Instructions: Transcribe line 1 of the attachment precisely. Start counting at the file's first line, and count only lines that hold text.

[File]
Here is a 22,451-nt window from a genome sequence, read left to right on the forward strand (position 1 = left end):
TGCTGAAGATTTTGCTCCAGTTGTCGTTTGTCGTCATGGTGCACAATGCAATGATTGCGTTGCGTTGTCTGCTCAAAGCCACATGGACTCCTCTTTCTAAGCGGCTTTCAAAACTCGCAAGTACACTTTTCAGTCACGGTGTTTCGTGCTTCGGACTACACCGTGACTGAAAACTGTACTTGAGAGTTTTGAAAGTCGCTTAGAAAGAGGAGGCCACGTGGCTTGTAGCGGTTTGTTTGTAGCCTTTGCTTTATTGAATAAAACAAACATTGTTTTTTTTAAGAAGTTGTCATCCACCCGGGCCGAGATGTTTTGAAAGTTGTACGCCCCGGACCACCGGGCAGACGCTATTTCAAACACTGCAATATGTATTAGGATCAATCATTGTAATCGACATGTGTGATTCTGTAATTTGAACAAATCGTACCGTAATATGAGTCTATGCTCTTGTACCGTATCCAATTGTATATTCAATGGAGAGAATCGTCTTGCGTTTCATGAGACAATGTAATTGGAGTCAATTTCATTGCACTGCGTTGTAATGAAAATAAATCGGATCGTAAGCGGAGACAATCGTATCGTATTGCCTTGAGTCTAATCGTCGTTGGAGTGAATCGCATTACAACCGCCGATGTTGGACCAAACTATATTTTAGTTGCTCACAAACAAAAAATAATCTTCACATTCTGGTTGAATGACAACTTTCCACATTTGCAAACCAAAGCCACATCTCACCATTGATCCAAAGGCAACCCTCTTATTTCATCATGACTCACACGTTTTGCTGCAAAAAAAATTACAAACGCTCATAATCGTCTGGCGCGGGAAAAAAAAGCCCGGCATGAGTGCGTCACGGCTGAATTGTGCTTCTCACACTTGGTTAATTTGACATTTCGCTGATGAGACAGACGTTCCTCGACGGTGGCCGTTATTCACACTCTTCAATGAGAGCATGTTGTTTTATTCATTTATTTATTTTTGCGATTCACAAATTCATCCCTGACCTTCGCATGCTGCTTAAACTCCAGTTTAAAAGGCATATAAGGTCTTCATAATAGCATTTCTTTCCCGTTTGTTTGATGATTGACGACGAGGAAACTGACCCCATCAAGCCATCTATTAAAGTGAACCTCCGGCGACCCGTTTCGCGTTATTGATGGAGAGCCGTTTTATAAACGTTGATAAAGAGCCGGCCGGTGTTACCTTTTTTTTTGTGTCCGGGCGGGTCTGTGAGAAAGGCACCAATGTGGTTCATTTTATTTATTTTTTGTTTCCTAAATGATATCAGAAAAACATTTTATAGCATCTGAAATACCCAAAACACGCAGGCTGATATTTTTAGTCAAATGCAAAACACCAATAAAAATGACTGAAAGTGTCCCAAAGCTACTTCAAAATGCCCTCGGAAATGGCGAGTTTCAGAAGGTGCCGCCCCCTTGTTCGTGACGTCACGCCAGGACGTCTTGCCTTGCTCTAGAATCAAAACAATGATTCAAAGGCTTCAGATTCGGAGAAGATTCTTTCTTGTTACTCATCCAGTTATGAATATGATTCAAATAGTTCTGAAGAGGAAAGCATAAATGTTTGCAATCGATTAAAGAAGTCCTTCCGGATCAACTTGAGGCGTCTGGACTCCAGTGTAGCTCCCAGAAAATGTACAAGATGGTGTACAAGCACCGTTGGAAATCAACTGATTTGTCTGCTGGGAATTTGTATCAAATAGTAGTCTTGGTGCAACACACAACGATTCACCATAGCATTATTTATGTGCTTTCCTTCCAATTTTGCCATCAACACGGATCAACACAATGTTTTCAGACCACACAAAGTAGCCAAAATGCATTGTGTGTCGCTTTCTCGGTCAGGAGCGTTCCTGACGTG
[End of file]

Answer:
Here is a 22,451-nt window from a genome sequence, read left to right on the forward strand (position 1 = left end):